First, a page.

Vikings Brought Domestic Animals to England in Bid to Settle Down, Graves Reveal

© Sputnik / Kirill Kallinikov / Go to the mediabankVikings at The Warrior's Field, an annual festival of history clubs, held in Drakino Park in the Serpukhovsky district. (File)
Vikings at The Warrior's Field, an annual festival of history clubs, held in Drakino Park in the Serpukhovsky district. (File) - Sputnik International, 1920, 07.02.2023
According to researchers, the presence of domestic animals on Viking longships indicated a change of heart and a shift from a pure raid-and-pillage strategy to colonization.
Findings of Viking Age remains of horse and dog breeds stemming from Scandinavia have shown that domestic animals were fellow travelers during the Vikings' boat journeys to England.
While skeletons of humans, horses, dogs, and pigs were found in the Viking graves in Heath Wood, north of Birmingham, before, archeologists have for the first time been able to pinpoint their origin using variations of the element strontium in the remains.
Strontium is found in the bedrock and the levels vary in different places in the world. The element is naturally deposited in the skeleton from consumed plants and organic food typical of a certain environment. By examining the variations of the element in the cremated skeletons, it was possible to establish that at least some of the remains were not local.
"They have quite high values of strontium. Such high values are not found in the area of England where they are buried. However, there are equivalent values in Scandinavia," Ola Magnell, an osteologist and a specialist of animal bones at the National Historical Museums in Sweden told the nation's media.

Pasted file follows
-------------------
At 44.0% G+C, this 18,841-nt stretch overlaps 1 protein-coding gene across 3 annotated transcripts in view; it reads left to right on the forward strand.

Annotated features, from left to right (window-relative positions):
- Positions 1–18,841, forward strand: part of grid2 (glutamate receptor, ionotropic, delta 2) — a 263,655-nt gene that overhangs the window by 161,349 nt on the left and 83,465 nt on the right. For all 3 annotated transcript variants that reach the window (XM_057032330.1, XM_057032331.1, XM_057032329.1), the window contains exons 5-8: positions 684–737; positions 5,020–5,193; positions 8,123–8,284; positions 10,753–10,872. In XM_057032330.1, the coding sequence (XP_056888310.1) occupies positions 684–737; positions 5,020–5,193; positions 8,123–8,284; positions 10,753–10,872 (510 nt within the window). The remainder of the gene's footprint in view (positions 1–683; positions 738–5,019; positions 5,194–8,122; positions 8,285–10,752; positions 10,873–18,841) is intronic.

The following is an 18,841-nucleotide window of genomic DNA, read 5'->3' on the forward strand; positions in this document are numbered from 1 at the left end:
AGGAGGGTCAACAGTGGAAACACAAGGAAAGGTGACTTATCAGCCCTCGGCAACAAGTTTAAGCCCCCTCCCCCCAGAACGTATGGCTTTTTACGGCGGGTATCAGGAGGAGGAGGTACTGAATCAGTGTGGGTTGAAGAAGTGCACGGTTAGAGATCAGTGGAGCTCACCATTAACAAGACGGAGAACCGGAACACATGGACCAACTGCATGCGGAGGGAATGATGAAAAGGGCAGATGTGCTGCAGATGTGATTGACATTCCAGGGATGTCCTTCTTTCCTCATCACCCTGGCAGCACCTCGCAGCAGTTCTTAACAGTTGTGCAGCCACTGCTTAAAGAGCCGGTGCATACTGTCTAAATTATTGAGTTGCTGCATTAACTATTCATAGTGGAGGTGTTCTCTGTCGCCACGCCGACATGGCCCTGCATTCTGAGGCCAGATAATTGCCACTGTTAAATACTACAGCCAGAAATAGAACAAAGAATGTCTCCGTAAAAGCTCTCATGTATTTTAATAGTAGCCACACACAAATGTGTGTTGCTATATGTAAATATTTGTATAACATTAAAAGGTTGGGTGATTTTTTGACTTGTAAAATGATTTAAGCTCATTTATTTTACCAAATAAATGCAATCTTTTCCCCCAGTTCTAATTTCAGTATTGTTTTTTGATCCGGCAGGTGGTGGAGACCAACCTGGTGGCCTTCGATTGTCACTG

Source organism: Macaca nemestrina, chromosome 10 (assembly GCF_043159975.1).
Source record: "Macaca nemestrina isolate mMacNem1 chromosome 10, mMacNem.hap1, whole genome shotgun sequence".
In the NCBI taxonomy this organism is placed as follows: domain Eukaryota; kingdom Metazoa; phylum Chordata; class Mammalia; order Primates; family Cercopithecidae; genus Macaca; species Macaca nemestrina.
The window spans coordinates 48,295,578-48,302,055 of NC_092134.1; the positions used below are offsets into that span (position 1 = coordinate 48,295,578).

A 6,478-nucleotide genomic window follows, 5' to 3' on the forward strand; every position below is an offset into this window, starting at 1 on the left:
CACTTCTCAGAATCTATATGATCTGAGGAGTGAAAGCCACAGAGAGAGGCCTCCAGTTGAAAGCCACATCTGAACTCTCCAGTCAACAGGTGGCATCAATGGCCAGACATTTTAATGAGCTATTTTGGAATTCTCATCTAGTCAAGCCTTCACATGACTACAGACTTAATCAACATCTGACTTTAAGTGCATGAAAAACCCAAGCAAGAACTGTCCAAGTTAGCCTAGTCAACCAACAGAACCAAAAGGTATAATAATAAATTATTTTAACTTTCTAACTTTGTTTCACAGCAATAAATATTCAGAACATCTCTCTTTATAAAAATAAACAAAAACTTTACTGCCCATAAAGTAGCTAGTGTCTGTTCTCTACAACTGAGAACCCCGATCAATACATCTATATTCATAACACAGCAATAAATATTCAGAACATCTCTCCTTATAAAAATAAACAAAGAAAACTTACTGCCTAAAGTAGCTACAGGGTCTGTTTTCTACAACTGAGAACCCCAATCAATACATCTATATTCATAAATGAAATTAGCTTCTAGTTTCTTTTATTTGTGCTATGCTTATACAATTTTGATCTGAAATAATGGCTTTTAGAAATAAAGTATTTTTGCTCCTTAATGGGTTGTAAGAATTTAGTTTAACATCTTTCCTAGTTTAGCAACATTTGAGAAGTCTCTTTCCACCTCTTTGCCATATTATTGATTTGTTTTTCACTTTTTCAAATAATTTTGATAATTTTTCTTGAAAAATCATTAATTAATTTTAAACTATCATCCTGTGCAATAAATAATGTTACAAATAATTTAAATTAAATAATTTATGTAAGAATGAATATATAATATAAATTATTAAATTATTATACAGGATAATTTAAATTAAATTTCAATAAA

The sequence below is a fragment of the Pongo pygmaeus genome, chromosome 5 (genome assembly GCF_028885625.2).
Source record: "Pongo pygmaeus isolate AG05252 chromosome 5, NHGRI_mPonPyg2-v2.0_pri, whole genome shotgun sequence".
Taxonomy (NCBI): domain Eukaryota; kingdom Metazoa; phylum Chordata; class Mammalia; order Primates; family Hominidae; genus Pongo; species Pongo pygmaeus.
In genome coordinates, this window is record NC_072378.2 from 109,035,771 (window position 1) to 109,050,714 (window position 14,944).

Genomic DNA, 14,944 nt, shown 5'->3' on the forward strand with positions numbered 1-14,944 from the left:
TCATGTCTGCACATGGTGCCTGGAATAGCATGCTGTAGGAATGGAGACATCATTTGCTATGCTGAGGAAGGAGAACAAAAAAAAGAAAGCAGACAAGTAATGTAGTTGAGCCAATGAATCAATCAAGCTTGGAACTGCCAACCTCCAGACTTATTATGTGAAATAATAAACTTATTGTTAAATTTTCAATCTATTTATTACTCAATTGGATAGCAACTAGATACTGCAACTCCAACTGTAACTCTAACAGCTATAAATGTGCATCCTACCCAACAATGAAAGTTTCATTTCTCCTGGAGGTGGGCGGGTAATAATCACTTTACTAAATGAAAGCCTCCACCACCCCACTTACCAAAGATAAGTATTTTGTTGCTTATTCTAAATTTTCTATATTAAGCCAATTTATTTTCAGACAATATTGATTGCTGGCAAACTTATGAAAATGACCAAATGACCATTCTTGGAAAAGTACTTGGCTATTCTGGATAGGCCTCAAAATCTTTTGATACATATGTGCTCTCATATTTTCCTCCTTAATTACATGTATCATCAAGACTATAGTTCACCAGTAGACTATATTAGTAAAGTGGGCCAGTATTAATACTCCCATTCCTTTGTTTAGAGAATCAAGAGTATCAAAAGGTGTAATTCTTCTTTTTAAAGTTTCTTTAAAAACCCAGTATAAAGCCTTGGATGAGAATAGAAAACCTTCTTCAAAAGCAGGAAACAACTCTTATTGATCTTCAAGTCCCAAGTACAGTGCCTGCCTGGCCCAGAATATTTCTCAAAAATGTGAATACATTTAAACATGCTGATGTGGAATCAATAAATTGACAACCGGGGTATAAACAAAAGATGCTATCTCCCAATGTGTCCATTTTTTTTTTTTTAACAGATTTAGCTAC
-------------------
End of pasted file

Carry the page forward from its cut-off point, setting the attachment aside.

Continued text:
Exactly where in Scandinavia they come from is hard to say. According to Ola Magnell, however, they most likely stemmed from Norway or the west coast of Sweden, more specifically today's counties of Halland, Vastergotland, or Bohuslan.
Harald Bluetooth being baptized by Poppo the missionary, probably ca. 970. - Sputnik International, 1920, 12.01.2023
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"The method has its limitations, but in this case you also have written sources that tell you about this Viking army that arrived in 865. Also, they were buried in a typical Scandinavian grave," Magnell mused.
Late 9th century chronicles describe how the Vikings in 865 broke an earlier pattern. This time, they actually settled down instead of simply raiding monasteries and coastal villages.
"Certain animals can be brought along for war purposes, such as horses for transport and dogs as guards. But the fact that they brought pigs indicates that they had plans to colonize", Ola Magnell.
At the end of the 8th century AD, Norseman raiders sacked several Christian monasteries in northern Britain, which marked the start of the Viking conquest. Over the course of the subsequent centuries, Norsemen broadened the scope of their invasions and even founded settlements in many areas in eastern England, Ireland, Scotland, and the Isle of Man.
The Viking influence culminated in the appearance of the Danelaw (also known as the Danelagh), a large, yet short-lived territory comprising 15 modern English shires where Scandinavian law and ways were dominant, and receded following the decisive loss of the joint Norse army in the 1066 Battle of Stamford Bridge. However, some parts, such as the Kingdom of the Isles, remained under Nordic rule until the mid-13th century, whereas the last holdouts, such as Orkney and Shetland, were not incorporated into Scotland until 1470.
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